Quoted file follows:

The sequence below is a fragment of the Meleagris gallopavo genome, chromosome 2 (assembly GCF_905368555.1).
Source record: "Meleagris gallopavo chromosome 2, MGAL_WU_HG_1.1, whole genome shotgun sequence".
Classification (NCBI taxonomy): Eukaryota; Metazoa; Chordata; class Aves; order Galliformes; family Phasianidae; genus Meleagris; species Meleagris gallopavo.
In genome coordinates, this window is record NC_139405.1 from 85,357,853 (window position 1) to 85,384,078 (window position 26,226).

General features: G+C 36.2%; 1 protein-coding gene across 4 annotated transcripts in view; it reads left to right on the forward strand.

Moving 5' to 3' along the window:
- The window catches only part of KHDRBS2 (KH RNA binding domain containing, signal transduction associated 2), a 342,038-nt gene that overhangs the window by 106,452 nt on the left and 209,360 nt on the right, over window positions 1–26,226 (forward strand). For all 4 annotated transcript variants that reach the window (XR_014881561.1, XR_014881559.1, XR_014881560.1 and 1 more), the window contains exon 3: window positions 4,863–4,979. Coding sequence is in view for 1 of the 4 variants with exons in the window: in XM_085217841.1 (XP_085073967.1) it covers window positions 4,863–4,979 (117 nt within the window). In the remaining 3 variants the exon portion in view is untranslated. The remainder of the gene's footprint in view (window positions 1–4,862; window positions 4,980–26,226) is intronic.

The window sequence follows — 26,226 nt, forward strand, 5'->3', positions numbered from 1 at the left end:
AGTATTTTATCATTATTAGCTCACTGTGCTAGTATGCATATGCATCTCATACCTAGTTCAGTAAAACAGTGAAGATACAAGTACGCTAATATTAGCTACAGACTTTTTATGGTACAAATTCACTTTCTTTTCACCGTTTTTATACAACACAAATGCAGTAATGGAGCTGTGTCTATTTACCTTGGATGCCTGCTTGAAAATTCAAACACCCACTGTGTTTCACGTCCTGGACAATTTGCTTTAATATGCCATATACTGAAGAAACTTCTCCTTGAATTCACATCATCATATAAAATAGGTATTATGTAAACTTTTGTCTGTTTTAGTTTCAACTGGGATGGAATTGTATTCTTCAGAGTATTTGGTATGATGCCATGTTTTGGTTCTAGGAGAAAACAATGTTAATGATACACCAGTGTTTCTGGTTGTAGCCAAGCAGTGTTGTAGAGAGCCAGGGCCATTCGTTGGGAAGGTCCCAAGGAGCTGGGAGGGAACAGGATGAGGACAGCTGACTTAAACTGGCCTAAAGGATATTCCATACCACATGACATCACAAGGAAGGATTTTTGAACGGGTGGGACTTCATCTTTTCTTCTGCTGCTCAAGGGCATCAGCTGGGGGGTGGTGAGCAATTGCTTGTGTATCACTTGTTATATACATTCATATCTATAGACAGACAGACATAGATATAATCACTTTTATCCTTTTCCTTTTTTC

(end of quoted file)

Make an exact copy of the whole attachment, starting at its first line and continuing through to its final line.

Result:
The sequence below is a fragment of the Meleagris gallopavo genome, chromosome 2 (assembly GCF_905368555.1).
Source record: "Meleagris gallopavo chromosome 2, MGAL_WU_HG_1.1, whole genome shotgun sequence".
Classification (NCBI taxonomy): Eukaryota; Metazoa; Chordata; class Aves; order Galliformes; family Phasianidae; genus Meleagris; species Meleagris gallopavo.
In genome coordinates, this window is record NC_139405.1 from 85,357,853 (window position 1) to 85,384,078 (window position 26,226).

General features: G+C 36.2%; 1 protein-coding gene across 4 annotated transcripts in view; it reads left to right on the forward strand.

Moving 5' to 3' along the window:
- The window catches only part of KHDRBS2 (KH RNA binding domain containing, signal transduction associated 2), a 342,038-nt gene that overhangs the window by 106,452 nt on the left and 209,360 nt on the right, over window positions 1–26,226 (forward strand). For all 4 annotated transcript variants that reach the window (XR_014881561.1, XR_014881559.1, XR_014881560.1 and 1 more), the window contains exon 3: window positions 4,863–4,979. Coding sequence is in view for 1 of the 4 variants with exons in the window: in XM_085217841.1 (XP_085073967.1) it covers window positions 4,863–4,979 (117 nt within the window). In the remaining 3 variants the exon portion in view is untranslated. The remainder of the gene's footprint in view (window positions 1–4,862; window positions 4,980–26,226) is intronic.

The window sequence follows — 26,226 nt, forward strand, 5'->3', positions numbered from 1 at the left end:
AGTATTTTATCATTATTAGCTCACTGTGCTAGTATGCATATGCATCTCATACCTAGTTCAGTAAAACAGTGAAGATACAAGTACGCTAATATTAGCTACAGACTTTTTATGGTACAAATTCACTTTCTTTTCACCGTTTTTATACAACACAAATGCAGTAATGGAGCTGTGTCTATTTACCTTGGATGCCTGCTTGAAAATTCAAACACCCACTGTGTTTCACGTCCTGGACAATTTGCTTTAATATGCCATATACTGAAGAAACTTCTCCTTGAATTCACATCATCATATAAAATAGGTATTATGTAAACTTTTGTCTGTTTTAGTTTCAACTGGGATGGAATTGTATTCTTCAGAGTATTTGGTATGATGCCATGTTTTGGTTCTAGGAGAAAACAATGTTAATGATACACCAGTGTTTCTGGTTGTAGCCAAGCAGTGTTGTAGAGAGCCAGGGCCATTCGTTGGGAAGGTCCCAAGGAGCTGGGAGGGAACAGGATGAGGACAGCTGACTTAAACTGGCCTAAAGGATATTCCATACCACATGACATCACAAGGAAGGATTTTTGAACGGGTGGGACTTCATCTTTTCTTCTGCTGCTCAAGGGCATCAGCTGGGGGGTGGTGAGCAATTGCTTGTGTATCACTTGTTATATACATTCATATCTATAGACAGACAGACATAGATATAATCACTTTTATCCTTTTCCTTTTTTC